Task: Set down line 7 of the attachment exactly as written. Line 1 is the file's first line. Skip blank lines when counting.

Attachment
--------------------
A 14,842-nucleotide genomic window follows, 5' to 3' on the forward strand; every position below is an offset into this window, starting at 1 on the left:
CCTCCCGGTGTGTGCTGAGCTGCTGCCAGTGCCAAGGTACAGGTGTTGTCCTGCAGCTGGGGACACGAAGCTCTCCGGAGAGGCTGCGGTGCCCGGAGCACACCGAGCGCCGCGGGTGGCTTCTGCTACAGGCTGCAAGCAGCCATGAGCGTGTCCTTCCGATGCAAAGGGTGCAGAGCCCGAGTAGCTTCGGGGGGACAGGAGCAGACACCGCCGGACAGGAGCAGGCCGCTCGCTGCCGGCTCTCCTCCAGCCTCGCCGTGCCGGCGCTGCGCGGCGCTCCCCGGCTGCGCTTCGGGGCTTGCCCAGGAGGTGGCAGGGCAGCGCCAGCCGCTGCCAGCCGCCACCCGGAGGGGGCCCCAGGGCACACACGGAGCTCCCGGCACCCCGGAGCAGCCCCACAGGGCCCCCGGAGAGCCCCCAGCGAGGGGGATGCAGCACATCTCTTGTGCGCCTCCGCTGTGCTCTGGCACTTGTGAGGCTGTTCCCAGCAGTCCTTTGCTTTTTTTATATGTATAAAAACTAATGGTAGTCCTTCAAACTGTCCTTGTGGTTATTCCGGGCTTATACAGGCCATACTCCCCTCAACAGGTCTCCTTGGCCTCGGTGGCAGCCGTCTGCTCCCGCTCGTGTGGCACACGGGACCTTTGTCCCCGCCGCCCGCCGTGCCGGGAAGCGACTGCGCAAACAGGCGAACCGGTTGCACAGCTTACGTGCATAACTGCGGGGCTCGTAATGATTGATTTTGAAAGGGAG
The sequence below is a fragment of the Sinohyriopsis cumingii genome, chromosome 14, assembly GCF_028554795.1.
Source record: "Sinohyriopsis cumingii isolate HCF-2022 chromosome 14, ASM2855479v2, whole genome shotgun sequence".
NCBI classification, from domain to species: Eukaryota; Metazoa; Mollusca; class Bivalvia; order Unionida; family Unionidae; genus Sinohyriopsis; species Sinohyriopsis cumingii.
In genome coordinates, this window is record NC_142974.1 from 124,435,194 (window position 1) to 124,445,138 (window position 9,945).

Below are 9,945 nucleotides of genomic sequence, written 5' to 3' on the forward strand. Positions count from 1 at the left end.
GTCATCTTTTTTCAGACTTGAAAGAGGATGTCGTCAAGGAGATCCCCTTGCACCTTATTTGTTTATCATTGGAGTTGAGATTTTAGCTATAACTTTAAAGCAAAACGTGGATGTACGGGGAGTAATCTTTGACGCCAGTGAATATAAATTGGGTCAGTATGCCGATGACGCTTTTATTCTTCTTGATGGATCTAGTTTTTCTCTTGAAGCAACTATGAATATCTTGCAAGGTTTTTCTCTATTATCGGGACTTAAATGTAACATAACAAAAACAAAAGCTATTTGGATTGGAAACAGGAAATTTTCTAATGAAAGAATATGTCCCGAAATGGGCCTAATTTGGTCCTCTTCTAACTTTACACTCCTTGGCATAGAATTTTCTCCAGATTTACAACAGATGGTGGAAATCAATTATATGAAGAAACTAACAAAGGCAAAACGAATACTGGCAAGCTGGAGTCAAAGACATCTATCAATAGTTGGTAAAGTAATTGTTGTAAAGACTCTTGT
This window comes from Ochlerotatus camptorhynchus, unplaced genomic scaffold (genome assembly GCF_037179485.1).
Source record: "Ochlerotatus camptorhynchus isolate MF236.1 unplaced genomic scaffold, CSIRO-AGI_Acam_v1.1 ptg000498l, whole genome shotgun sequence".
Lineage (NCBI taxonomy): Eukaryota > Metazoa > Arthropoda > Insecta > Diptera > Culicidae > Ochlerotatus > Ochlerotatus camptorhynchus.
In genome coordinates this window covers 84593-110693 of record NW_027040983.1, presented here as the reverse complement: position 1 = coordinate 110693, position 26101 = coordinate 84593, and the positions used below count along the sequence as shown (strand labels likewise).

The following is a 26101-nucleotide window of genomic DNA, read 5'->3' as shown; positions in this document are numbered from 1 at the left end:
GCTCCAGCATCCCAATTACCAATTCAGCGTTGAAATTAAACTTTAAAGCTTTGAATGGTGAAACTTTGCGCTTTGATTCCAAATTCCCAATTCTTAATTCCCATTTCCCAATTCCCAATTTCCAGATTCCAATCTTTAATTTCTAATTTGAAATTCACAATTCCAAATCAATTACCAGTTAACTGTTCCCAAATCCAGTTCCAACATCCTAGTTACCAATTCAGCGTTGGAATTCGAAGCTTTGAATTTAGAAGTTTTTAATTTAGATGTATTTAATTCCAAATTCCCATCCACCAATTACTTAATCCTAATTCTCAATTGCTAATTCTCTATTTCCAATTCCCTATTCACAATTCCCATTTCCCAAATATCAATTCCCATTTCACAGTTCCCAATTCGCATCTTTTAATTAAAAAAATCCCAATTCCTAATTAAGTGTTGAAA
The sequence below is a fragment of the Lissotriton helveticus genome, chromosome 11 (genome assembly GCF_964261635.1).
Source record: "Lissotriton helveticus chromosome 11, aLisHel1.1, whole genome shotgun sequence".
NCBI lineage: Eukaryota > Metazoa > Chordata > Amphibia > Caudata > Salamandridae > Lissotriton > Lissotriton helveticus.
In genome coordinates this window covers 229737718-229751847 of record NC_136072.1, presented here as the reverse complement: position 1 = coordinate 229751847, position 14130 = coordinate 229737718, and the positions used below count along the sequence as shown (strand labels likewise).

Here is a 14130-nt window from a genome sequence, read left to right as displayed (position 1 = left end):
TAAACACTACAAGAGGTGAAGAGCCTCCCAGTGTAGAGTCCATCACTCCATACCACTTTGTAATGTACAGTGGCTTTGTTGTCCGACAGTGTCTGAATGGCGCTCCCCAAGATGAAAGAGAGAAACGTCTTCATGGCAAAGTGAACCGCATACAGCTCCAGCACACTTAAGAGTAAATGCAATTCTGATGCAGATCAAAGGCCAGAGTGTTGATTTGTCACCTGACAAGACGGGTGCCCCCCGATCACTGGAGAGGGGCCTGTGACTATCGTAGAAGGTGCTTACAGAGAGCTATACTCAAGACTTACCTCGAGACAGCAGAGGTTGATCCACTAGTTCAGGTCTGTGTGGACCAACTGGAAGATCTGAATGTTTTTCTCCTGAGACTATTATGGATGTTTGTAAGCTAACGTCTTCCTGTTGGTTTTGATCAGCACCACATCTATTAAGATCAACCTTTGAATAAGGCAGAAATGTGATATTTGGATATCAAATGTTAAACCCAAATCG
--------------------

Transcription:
Below are 9,945 nucleotides of genomic sequence, written 5' to 3' on the forward strand. Positions count from 1 at the left end.